He let me smell all kinds of goodies from sweet fig to the bitter, funky and famous civet juice. Can I call that animal secretion juice? I’m realizing he gets to do this all day. Jealous.
My favorite part of his fragrance is definitely the Imaginary Author twist. The fragrance is designed, which then inspires an imaginary novel written by an imaginary author. Brilliant. An excerpt from one of the descriptions of the fragrance Falling Into the Sea:
At the age of nineteen Nica Galas published her first book, the autobiographical tome Falling into the Sea which chronicled her short and torrid love affair among the hot beaches and lemon trees in the Gulf of Naples. The breathtaking story opens with Nica and her girlfriends picking bunches of jasmine flower for boys while they cliff-jumped into the sea. An innocent first kiss erupts into an ardent summer entanglement which is cut short one moonlit night when her lover leaps into the dark abyss never to surface, leaving Nica naked on the cliffs screaming his name.
WHEN TO WEAR: This scent is sunshine in a bottle. Wear on cloudy days to invoke the ardor of summer.
I am currently wearing his latest Cape Heartache on my right hand – an initially heavy, impetuous fragrance fit for a lumberjack that evolves into a sweet bouquet (the stuff left on the aforementioned t-shirts). On my left hand is a gorgeous, much lighter fragrance made in collaboration with a brand new (beautiful) apothecary here in Portland called Spruce Apothecary. Josh has just designed these fragrances, though the imaginary authors are yet to be assigned. I’m having fun considering both fragrances and can’t wait to see who they come up with, and what novel did they write?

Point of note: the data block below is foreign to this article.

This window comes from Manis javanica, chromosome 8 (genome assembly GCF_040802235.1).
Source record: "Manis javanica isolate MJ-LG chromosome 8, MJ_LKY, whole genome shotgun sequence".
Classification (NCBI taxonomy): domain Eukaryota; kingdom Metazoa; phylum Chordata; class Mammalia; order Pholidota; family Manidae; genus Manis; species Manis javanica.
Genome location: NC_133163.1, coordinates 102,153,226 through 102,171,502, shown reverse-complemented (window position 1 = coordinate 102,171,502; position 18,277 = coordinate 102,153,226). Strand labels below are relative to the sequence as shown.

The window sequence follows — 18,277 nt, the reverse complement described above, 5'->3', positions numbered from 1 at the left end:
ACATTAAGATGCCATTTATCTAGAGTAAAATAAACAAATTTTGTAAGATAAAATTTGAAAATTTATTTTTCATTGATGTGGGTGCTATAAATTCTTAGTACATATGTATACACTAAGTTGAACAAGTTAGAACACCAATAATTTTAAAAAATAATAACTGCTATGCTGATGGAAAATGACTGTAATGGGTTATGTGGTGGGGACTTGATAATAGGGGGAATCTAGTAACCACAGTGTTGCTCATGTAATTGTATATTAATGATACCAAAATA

Since he is marketing his work as pretend authors, I asked him about the real authors he enjoys. Citing David Foster Wallace’s Infinite Jest as a seminal book for him, he also mentions postmodernist 60s authors John Barth and Thomas Pynchon. The reader’s digest version of what postmodernist 60s means, and even a bit of David Foster Wallace’s work, is that it’s writing about making worlds, the difference between imagination and reality, lots of parody, self consciousness and a large does of humor. Which I can see even in the perfumes he creates – a great deal of wit and creating worlds. I especially like that his fragrance Soft Lawn has an eau du clay courts and tennis balls. Anyone who has ever played tennis can think fondly and conjure quickly the opening of a new can of balls. I hope one day he might be inspired by the chlorine of pools, or maybe pool toys some day – now that would be an epic fragrance!
I mentioned my current series of work to him regarding Psyche, her latest task is on forgetting. My work in the studio has been all about this idea of forgetting – purposely and by accident. Having fragrance as something that evokes incredible memories, could something be bottled to help you forget? As I do more research and am ready to include this in my suite of work, I know who to call when I’m ready to get messy with the chords, sillages and thingies. A sillage by the way is my favorite new word – it means the trail of a scent.
Thank you Josh for that too brief, but exciting introduction to the serious play in your scent studio, bravo!
Fragrances to spark your imagination (all from Imaginary Authors web site):